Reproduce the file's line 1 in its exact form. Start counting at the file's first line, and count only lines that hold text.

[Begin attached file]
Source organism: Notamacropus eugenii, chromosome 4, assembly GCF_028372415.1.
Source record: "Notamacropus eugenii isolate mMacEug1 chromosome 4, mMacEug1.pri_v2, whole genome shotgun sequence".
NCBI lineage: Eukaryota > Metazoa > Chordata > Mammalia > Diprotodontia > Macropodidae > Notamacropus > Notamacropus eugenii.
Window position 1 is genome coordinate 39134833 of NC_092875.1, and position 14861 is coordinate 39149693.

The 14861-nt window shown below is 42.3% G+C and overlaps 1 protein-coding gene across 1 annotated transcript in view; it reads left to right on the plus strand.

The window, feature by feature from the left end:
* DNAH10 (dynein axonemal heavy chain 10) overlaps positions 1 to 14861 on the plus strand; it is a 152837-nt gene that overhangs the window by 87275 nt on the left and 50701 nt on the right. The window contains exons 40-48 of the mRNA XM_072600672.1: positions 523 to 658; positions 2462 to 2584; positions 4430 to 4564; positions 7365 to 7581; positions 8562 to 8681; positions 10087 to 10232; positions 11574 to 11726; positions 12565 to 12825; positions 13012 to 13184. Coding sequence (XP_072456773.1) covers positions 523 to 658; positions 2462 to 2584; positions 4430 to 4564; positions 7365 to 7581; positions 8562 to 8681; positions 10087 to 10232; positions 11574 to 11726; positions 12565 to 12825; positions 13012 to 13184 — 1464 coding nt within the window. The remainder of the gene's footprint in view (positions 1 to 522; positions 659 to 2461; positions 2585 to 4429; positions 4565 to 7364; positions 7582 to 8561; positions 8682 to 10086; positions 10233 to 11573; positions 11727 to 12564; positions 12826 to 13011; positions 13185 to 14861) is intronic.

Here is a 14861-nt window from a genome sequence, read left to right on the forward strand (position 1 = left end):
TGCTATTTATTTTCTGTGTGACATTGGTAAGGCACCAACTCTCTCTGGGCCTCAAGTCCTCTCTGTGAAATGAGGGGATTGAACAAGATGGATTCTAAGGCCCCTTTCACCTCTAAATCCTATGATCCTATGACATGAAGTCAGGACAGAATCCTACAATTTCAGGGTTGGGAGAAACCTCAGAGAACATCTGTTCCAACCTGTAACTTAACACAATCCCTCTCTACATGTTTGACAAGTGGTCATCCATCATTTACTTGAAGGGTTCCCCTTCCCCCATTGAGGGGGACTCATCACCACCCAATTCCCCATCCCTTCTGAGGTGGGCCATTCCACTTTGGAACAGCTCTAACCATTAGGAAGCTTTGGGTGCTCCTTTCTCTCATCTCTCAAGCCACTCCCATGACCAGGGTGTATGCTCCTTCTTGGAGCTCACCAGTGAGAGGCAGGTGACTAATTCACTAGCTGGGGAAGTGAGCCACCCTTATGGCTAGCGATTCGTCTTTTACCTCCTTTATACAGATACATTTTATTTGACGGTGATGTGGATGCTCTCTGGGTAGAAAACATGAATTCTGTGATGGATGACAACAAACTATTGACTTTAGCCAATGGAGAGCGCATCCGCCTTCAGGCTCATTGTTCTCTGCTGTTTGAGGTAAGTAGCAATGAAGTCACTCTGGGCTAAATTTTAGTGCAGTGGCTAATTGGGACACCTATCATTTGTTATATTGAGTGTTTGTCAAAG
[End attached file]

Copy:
Source organism: Notamacropus eugenii, chromosome 4, assembly GCF_028372415.1.